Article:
Category Archives: Exploring the UK
Whilst in Scotland and in Inverness we made the requisite trip down to Loch Ness to see if we could spy a monster. Yes, I must admit, Loch Ness is surely one of the worst tourist traps in the world, and going on a cruise to look for Nessie ranks right up there with “going to the top of the Eiffel Tower” as one of the most cliched things you can do … but it must be done. These places are tourist traps for a reason, after all, because the tourists love to do them! So we played tourist for a day, and took the boat out on Loch Ness. We tried to something a bit different though, and rather than merely monster spotting we took the cruise to Castle Urquhart, a lovely ruin on the shore of Loch Ness. Unfortunately, our “something a bit different” turned out to be the same thing that 4,276,294 other tourists wanted to do that day! Oh well. It was very scenic, if you can see past all the annoying Americans.
The title of this blogpost is just as annoying as it sounds, and yes, it is the tourism slogan for Inverness. I find it annoying because the name isn’t pronounced with an accent on the IN, the accent is on the NESS, so this slogan flips it all around and makes me sound like an idiot when I say INverness.
All that is beside the point, however, because both Alex and I really enjoyed our stay IN the city IN the Highlands. The city is considered the capital of the Highlands, but I definitely didn’t feel like I was IN the Highlands whilst there … I heard lots of seagulls, and not many bagpipes. But it’s really a nice place. The river Ness (which is where the city name, Imbhir Ness in Gaelic, comes from – it means “Mouth of the River Ness” was a charming and babbling brook. We were both astonished at how clean and clear the water was – you could see right through to the rocks below. I think we’ll have to go back for the Highland Games next July, as I really do want to see those!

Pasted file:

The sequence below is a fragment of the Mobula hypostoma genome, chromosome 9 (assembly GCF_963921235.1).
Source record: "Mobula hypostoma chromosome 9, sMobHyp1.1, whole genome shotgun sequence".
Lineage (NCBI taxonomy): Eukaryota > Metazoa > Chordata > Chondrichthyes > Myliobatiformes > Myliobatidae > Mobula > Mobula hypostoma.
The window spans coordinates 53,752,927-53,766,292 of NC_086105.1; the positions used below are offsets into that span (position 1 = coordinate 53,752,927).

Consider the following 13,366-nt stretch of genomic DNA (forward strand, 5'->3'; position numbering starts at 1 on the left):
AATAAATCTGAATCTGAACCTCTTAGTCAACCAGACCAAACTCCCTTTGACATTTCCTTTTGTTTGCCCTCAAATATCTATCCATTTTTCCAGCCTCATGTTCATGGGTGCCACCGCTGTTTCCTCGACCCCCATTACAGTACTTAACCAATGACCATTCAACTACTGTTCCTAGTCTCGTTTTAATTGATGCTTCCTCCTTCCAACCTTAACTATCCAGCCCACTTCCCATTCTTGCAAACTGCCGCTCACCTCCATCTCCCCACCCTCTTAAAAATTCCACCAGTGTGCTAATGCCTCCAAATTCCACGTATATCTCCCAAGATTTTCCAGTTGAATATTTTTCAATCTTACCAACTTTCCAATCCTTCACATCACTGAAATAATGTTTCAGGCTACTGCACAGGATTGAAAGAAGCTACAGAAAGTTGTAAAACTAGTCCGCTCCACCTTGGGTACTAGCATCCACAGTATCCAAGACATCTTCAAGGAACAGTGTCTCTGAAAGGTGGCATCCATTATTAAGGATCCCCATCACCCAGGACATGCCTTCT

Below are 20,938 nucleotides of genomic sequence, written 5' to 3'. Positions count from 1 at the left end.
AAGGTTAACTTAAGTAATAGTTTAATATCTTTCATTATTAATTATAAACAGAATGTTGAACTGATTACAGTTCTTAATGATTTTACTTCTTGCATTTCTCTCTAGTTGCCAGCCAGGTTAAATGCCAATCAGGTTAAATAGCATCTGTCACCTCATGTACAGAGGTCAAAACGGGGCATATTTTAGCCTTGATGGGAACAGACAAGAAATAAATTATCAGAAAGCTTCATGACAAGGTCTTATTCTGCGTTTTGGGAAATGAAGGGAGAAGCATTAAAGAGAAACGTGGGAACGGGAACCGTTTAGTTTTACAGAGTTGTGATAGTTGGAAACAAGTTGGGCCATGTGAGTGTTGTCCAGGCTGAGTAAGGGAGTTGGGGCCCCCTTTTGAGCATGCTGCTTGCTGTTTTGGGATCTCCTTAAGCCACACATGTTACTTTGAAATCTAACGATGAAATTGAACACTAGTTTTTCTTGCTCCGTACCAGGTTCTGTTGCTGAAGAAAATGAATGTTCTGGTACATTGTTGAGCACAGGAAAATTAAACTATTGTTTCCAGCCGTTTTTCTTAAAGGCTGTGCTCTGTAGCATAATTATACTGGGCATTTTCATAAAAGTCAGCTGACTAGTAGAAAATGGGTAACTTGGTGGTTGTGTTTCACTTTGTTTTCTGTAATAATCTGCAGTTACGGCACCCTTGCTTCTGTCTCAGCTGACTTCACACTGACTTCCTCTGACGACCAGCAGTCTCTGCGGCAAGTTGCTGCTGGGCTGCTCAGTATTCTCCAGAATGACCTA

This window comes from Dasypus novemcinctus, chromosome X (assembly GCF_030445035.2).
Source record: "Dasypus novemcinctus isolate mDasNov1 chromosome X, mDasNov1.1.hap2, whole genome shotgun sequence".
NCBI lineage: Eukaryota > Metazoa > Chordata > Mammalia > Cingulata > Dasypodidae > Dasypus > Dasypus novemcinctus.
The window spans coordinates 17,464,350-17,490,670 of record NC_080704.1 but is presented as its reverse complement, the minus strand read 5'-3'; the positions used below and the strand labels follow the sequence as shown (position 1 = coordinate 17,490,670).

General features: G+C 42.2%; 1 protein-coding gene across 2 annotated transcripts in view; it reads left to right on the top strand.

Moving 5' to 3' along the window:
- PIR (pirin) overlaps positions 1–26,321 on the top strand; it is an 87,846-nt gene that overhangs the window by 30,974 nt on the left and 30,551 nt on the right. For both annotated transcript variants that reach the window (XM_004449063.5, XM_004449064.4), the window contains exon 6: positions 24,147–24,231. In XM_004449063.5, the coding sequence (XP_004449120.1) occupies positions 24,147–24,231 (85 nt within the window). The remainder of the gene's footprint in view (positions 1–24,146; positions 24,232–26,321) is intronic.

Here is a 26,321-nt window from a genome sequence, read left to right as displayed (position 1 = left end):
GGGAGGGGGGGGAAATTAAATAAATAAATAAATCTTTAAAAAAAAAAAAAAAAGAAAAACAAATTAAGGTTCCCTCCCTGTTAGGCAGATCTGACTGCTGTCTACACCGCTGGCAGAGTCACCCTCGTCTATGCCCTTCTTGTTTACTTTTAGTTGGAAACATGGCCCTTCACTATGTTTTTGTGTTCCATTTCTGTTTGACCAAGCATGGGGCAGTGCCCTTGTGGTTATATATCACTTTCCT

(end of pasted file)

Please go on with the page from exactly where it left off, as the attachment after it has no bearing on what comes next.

We enjoyed a charming walk about a mile upriver to the Ness Islands, which seemed really idyllic. Just a few small islands in the middle of the river, you feel like you’re totally on your own. They also have some really cool artistic benches scattered about, providing the perfect spot to enjoy the scenery.
You might have seen the rather dashing man in a hat in some of my previous posts. Or perhaps I should say, you might have seen the man in the rather dashing hat! We got this great piece of haberdashery at Camden Lock market back in June, and we’ve both been itching for an opportunity to wear it. So this holiday seemed like the perfect time. The hat did everything a hat is supposed to do … it shaded the face and neck, it was cool (even though it’s technically more of a winter hat, the felt is quite light), and most importantly, the aforementioned “dashing” factor.
So imagine my distress when Alex LEFT THE HAT ON THE BUS. Yes, the hat he’d worn for precisely 2.5 hours was abandoned, alone and forgotten, on a strange and foreign bus on the Isle of Skye. Poor little hat.
Luckily for me the Scottish folk on Skye are terribly friendly. I also think they only have about 6 buses, so when I called their helpline the next morning I was happy to hear that they’d undertake a search for the missing hat. Sure enough, about 5 minutes later we got a call saying the hat had been found. Hurray! But even better, they asked where we were staying and arranged for the hat to take a trip on THAT bus and be delivered very nearly to our front door. It was amazing service. John at Stagecoach buses on the Isle of Skye deserves a serious commendation – he was polite and helpful, and most important, he got us the hat back.
From that point, we walked across the one-and-only bridge to Skye to the town of Kyle of Lochalsh. It’s a nice big bridge, and I’m rather proud that we walked it. (Also a good opportunity for the hat.)